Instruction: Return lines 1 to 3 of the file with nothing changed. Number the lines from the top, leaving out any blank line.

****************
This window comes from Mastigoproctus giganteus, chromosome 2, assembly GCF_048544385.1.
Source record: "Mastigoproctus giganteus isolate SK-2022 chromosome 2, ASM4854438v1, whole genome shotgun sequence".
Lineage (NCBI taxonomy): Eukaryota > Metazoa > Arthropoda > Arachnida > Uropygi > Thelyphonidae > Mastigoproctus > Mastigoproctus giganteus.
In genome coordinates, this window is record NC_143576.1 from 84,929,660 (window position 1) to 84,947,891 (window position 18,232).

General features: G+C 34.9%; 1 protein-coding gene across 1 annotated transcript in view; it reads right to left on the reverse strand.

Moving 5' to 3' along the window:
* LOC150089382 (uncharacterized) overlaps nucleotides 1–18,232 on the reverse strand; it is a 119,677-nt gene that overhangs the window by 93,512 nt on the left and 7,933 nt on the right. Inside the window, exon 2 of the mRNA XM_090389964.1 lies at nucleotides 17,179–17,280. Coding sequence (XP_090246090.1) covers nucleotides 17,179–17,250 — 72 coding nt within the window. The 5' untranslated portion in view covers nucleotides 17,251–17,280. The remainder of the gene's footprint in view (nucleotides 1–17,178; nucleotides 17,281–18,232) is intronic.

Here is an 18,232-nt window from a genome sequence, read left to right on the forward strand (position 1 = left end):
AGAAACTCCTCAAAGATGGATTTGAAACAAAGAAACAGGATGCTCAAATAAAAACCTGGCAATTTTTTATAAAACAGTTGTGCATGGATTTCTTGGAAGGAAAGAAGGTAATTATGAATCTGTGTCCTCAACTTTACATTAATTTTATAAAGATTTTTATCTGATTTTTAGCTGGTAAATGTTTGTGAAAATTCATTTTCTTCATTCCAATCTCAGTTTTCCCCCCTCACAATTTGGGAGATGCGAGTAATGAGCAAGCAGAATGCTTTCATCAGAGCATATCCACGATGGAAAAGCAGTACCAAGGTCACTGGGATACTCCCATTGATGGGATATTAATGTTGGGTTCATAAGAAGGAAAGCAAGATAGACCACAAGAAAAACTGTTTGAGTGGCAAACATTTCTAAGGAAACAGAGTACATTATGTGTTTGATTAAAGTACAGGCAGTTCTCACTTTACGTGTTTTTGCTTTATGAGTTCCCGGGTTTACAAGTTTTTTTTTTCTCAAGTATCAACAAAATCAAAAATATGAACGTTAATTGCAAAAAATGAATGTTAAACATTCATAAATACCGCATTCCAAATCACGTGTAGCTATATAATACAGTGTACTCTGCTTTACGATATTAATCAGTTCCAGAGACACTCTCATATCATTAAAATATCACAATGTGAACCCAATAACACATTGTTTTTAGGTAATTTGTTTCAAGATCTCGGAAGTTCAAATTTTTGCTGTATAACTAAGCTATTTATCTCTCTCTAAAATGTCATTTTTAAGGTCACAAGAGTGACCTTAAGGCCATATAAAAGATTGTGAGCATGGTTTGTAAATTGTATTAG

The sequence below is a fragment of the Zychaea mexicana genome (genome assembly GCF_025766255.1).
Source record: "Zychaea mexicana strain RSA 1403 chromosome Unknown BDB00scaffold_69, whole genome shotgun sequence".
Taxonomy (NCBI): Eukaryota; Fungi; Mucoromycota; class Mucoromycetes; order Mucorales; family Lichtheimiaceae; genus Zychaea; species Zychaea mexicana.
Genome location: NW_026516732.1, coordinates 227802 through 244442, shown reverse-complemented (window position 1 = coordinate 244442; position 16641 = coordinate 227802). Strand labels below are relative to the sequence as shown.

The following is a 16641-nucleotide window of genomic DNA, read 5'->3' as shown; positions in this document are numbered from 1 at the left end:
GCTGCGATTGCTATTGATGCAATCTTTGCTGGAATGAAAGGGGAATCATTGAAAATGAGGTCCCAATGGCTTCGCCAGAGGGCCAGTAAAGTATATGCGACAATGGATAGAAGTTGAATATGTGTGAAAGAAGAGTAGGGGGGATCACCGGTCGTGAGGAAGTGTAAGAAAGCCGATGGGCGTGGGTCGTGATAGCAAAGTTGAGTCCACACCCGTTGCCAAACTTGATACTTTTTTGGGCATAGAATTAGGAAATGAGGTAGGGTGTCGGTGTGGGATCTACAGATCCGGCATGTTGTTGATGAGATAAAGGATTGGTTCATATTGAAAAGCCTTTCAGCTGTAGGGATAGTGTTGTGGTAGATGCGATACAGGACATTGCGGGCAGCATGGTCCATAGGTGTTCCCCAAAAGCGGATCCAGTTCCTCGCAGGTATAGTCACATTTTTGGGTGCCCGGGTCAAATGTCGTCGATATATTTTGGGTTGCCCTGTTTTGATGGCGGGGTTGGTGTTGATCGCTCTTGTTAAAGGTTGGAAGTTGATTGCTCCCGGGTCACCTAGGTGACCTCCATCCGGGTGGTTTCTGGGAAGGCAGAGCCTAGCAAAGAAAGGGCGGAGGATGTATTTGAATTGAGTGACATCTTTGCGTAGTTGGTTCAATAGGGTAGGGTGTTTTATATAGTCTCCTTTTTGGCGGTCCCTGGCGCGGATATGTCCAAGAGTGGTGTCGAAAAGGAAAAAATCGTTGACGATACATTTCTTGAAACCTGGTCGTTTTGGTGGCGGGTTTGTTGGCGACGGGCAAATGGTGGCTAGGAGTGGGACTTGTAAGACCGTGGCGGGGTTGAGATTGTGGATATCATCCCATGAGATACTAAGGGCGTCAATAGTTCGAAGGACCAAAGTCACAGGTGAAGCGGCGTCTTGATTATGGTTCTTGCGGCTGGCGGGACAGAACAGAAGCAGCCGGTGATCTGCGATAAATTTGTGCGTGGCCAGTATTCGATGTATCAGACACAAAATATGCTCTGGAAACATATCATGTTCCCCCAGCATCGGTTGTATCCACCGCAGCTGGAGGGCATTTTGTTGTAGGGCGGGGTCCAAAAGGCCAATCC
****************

This window comes from Mastigoproctus giganteus, chromosome 2, assembly GCF_048544385.1.
Source record: "Mastigoproctus giganteus isolate SK-2022 chromosome 2, ASM4854438v1, whole genome shotgun sequence".
Lineage (NCBI taxonomy): Eukaryota > Metazoa > Arthropoda > Arachnida > Uropygi > Thelyphonidae > Mastigoproctus > Mastigoproctus giganteus.